Question on general principle of relativity

In summary, the first statement is more mathematically expressed and the second statement is more intuitive and physical. However, the first statement is better in representing the general principle of relativity because Gaussian coordinates are not covariant, while the second statement does not specify the type of coordinates being referred to. The inclusion of Gaussian coordinates is important because they have a specific meaning in the context of relativity and their use can impact the interpretation of physical laws. This is discussed in Einstein's book "Relativity: The Special and the General Theory."
  • #1
Ronald_Ku
17
0
I want to ask about the two statements.
1) Physics laws remain unchange at any Gauss' coordinates.
2) Physical laws are the same in all reference frames -- inertial or non-inertial.

Why is 1st statement better than the second statement in representing the general principle of relativity?

What's the importance of including the Gauss; coordinates?

I know this may be simple question but i am really struggling about it.
 
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  • #2
Welcome to PF!

Hi Ronald_Ku! Welcome to PF! :smile:
Ronald_Ku said:
I want to ask about the two statements.
1) Physics laws remain unchange at any Gauss' coordinates.
2) Physical laws are the same in all reference frames -- inertial or non-inertial.

Why is 1st statement better than the second statement in representing the general principle of relativity?

What's the importance of including the Gauss; coordinates?

Well, I think the 2nd statement is better …

Gaussian coordinates (synchronous coordinates) aren't covariant.

(see http://en.wikipedia.org/wiki/Coordinate_conditions#Synchronous_coordinates)
 
  • #3
The first one is a bit more mathematical and the second one is a bit more intuitive or physical.

Do you have a reason to think the first statement is "better" than the second?
 
  • #4
Well, I found the 1st statement better from the book " Relativity: The Special and the General Theory".
 
  • #5
Einstein's book?

Ronald_Ku said:
Well, I found the 1st statement better from the book " Relativity: The Special and the General Theory".

ah … you mean Einstein's book?

Einstein wrote the book a long time ago, when "Gaussian coordinates" had a different meaning.

Then, they meant any curvilinear coordinates, now they mean synchronous coordinates.

I assumed you meant synchronous coordinates.

If they mean any coordinates, I don't see much difference between the statements, except that, as altonhare :smile: says, the first is slightly more mathematically expressed.

Are you using Lawson's English translation in the 2002 http://books.google.com/books?id=f_...lativity:+The+Special+and+the+General+Theory"? If so, which page is it on?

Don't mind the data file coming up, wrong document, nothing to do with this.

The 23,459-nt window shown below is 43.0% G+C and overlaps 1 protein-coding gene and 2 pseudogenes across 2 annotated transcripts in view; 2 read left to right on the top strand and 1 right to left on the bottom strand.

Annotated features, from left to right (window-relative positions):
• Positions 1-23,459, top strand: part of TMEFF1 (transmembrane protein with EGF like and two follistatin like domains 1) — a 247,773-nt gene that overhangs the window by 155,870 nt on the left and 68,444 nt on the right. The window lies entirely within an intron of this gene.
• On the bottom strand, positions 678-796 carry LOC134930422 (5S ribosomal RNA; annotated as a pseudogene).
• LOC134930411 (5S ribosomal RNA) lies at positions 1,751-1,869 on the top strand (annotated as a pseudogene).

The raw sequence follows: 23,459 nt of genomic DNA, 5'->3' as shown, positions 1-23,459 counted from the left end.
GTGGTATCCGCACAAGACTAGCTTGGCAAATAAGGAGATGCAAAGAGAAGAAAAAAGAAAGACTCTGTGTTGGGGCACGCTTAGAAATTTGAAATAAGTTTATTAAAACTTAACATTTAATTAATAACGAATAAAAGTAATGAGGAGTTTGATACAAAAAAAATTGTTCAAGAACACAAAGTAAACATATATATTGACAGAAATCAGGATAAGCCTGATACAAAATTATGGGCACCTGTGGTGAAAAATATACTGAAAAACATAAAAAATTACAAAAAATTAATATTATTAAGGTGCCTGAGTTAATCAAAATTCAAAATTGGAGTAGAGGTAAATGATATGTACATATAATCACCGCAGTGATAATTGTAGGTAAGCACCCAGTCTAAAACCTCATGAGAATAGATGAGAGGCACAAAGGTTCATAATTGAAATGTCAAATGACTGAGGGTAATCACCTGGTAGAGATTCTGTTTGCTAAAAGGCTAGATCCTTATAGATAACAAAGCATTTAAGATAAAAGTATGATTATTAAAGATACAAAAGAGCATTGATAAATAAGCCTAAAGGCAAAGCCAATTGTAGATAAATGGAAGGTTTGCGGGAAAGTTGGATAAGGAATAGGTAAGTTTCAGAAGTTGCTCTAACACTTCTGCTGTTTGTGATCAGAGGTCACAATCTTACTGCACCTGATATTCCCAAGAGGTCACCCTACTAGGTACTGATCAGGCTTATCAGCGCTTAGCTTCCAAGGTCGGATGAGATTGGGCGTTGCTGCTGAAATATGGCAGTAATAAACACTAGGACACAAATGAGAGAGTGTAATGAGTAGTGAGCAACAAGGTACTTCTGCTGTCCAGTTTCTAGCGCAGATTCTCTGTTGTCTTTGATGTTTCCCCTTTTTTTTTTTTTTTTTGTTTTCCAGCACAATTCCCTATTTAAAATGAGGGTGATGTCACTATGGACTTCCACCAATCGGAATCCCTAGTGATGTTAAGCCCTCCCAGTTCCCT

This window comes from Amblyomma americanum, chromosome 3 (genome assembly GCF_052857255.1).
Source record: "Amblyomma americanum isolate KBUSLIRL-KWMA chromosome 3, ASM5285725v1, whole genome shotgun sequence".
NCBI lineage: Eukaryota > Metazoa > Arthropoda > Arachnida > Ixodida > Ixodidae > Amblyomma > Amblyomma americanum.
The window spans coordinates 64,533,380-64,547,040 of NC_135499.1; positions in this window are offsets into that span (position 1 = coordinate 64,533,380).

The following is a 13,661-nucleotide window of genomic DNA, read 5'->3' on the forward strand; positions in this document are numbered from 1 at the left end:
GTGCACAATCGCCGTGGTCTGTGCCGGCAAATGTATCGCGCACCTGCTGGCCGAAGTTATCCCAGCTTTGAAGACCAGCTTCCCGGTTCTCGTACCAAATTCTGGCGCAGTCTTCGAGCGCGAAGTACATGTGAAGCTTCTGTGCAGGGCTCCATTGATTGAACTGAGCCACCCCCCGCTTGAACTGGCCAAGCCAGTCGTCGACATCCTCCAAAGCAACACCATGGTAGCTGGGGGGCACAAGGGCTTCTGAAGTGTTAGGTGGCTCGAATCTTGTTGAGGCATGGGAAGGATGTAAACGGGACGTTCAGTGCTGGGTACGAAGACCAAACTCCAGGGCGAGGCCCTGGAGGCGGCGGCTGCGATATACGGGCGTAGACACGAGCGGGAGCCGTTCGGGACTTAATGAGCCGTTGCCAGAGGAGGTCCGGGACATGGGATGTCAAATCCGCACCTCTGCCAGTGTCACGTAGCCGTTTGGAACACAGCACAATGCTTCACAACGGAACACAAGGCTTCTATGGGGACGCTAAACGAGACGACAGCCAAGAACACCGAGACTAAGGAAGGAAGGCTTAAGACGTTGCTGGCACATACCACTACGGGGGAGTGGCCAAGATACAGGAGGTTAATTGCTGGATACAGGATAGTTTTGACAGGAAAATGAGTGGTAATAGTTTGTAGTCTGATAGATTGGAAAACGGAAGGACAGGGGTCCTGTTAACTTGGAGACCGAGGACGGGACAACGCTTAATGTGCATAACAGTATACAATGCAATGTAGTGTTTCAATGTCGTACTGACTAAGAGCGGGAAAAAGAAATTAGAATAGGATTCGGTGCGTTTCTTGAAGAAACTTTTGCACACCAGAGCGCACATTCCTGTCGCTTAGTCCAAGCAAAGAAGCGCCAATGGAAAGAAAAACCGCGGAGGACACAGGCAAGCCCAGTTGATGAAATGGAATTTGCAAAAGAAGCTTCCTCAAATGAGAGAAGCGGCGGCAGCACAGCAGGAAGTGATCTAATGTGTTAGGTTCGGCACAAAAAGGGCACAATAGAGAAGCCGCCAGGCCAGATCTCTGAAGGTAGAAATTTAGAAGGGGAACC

Last edited by a moderator:
  • #6
No I'm a chinese. I'm using the edition translated to chinese.
I just translate all the words I read to english.
Besides I still don't see what you mean.
 

Related to Question on general principle of relativity

1. What is the general principle of relativity?

The general principle of relativity is a theory proposed by Albert Einstein in 1915 that describes the relationship between gravity and the motion of objects in space. It states that the laws of physics are the same for all observers in any inertial frame of reference, and that the effects of gravity can be explained as the curvature of space and time caused by massive objects.

2. How does the general principle of relativity differ from Newton's theory of gravity?

In Newton's theory of gravity, gravity is seen as a force acting between objects with mass. This force is described by a mathematical equation and is instantaneous. In contrast, the general principle of relativity describes gravity as a curvature in the fabric of space and time, with the effects of gravity being felt as objects move through this curved space. It also takes into account the effects of high speeds and strong gravitational fields, which Newton's theory does not.

3. What evidence supports the general principle of relativity?

There is a significant amount of evidence that supports the general principle of relativity. One of the most famous examples is the bending of light near massive objects, known as gravitational lensing. This effect was observed during a solar eclipse in 1919 and confirmed Einstein's theory. Other evidence includes the precession of Mercury's orbit, the gravitational redshift of light, and the time dilation of clocks in strong gravitational fields.

4. How does the general principle of relativity impact our understanding of the universe?

The general principle of relativity has had a profound impact on our understanding of the universe. It has led to the development of theories such as the Big Bang theory and the theory of black holes. It also plays a crucial role in modern cosmology and our understanding of the structure and evolution of the universe.

5. Are there any limitations or challenges to the general principle of relativity?

While the general principle of relativity has been extensively tested and confirmed, there are still some limitations and challenges to the theory. One of the major challenges is the difficulty in reconciling it with quantum mechanics, which describes the behavior of particles on a very small scale. Another limitation is that it does not provide a complete explanation for the behavior of the universe at very high energies, such as during the Big Bang. Scientists are still working towards a unified theory that can encompass both general relativity and quantum mechanics.

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